Although she only just discovered her passion for music journalism, and despite occasional hit to the face, Hynek hopes to turn her hobby into a career. She said that music is a big part of her life and no matter how famous the musician or how crazy the crowd, the experience is rewarding.

“I get to be around something that I love and watch other people have the time of their lives on stage while I have mine in the front row with a camera in hand,” Hynek said.

Hynek’s photos can be found on her Instagram @jmhynek.musicphotos.

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coat-drive

Charlotte Reilly
CONTRIBUTOR

The University of Nebraska at Omaha’s Freshmen Leadership Council is hosting a winter clothing drive. This is in collaboration with Lutheran Family Services and Nathan Hale Middle School and will help refugees and their families.

Lutheran Family Services welcomed and rehomed refugees from all around the world. Many of these refugee families are unprepared for their first Nebraskan winter and do not have coats, hats or gloves.

Emily Bradley, the vice president of UNO’s student government and head of the Freshmen Leadership Council, explained why she believes it’s important to help refugees in the Omaha area.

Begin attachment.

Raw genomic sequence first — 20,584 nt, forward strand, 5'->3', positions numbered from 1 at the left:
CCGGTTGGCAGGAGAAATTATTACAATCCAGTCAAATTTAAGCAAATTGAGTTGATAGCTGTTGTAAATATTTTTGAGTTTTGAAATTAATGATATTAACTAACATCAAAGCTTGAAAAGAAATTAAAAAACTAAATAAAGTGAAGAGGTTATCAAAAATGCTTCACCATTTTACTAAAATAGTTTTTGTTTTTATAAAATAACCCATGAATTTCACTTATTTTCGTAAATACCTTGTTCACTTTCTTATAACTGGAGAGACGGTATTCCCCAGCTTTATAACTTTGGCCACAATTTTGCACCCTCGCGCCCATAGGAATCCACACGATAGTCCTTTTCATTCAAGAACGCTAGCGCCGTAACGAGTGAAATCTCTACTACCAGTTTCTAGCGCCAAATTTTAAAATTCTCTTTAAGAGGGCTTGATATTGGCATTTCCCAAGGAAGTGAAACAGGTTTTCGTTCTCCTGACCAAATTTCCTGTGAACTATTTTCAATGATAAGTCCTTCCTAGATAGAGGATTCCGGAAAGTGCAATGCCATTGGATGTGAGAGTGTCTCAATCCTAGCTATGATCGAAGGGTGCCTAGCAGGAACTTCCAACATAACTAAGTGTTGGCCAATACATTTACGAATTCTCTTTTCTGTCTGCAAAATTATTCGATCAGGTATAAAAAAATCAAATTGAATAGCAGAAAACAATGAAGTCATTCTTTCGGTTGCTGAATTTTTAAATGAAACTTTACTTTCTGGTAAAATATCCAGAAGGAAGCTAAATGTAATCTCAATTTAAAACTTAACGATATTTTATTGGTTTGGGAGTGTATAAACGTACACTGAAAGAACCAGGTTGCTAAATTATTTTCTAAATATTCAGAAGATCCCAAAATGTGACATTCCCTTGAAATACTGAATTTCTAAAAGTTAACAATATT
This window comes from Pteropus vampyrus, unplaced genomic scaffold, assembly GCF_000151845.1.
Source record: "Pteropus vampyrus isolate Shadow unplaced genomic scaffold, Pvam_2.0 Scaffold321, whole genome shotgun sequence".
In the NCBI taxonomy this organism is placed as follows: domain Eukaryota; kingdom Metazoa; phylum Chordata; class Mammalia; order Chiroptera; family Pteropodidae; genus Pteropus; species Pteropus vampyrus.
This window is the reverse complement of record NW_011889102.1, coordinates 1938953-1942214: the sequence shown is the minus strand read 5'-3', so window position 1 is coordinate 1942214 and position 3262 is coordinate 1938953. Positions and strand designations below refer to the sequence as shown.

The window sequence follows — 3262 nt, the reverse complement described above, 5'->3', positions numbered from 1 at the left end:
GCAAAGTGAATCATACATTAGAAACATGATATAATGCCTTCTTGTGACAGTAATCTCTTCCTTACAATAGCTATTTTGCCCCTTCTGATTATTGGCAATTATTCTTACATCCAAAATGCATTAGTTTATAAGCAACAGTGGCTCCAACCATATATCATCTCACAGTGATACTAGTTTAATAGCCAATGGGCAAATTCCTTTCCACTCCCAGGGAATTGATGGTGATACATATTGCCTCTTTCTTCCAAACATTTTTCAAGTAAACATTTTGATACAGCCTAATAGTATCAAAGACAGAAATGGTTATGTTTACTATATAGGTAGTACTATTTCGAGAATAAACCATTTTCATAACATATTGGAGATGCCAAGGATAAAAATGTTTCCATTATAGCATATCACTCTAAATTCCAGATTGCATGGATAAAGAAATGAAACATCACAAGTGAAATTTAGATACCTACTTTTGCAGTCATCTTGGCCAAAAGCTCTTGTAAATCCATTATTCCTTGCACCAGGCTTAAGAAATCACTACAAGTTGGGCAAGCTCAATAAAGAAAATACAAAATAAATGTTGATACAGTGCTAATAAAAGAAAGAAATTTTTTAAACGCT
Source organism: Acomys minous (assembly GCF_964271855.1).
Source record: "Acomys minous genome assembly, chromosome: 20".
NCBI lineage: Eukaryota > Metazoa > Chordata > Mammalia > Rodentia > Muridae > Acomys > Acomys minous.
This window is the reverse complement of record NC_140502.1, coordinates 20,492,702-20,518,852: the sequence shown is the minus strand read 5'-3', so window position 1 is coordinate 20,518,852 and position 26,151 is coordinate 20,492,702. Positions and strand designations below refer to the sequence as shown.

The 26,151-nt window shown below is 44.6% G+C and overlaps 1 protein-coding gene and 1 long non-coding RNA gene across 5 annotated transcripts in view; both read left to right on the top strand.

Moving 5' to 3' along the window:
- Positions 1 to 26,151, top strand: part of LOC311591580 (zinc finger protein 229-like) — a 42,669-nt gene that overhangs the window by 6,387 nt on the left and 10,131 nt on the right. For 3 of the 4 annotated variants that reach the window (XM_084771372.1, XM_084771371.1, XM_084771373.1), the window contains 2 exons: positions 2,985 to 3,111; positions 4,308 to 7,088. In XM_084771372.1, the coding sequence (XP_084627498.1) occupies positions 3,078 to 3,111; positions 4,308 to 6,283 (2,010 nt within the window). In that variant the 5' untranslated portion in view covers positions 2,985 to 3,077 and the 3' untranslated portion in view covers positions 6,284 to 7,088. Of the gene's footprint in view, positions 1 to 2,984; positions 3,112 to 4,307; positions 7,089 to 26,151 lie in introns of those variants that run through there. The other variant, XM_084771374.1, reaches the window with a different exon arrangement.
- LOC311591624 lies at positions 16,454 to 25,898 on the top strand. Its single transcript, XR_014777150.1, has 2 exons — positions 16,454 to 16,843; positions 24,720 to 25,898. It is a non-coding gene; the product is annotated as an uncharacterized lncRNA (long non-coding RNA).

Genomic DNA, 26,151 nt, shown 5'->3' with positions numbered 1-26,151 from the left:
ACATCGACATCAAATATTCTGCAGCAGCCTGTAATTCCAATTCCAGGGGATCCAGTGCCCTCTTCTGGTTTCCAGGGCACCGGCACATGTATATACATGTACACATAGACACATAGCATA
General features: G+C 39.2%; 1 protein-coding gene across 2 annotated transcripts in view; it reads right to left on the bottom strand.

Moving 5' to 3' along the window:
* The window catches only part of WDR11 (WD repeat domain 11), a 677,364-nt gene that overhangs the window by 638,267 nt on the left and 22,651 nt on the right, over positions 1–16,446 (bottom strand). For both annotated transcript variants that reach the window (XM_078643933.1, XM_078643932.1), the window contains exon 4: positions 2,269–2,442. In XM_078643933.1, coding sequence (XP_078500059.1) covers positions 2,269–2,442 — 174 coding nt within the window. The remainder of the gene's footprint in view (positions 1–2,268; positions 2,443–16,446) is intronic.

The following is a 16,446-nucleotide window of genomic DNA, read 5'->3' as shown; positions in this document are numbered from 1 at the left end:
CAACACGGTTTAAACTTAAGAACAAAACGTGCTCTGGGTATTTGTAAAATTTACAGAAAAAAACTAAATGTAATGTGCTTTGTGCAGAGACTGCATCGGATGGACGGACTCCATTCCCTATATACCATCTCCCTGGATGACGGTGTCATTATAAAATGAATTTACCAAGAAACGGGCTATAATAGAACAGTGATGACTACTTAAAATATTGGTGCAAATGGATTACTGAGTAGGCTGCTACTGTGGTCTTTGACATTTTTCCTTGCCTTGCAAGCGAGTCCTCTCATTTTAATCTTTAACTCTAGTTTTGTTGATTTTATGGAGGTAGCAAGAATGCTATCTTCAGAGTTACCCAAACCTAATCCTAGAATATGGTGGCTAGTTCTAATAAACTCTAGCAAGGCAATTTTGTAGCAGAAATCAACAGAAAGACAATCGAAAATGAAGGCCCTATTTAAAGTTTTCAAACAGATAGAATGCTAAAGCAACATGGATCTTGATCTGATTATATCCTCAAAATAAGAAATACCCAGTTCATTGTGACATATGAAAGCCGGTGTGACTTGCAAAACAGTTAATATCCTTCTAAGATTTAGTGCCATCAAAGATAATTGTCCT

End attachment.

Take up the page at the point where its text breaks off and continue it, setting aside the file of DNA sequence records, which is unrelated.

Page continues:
“I think it really goes back to what UNO’s mission is and what the school stands for. We are a metropolitan university. Omaha is our campus,” Bradley said. “It is really important that we reach out to our community and that we constantly try to improve that and make their lives better.”

Bradley said this is the Freshmen Leadership Council’s first big project. Besides working to help keep refugees warm this winter, the project is also designed to help UNO students and Nathan Hale Middle School students through a two-way mentoring program.

UNO freshmen have an upperclassman mentor and are mentors to Nathan Hale middle schoolers.

The project also teaches UNO freshmen about the timeline of completing a project—how early plans have to be made and who to contact. Next semester the freshmen will be splitting into groups and coming up with their own projects.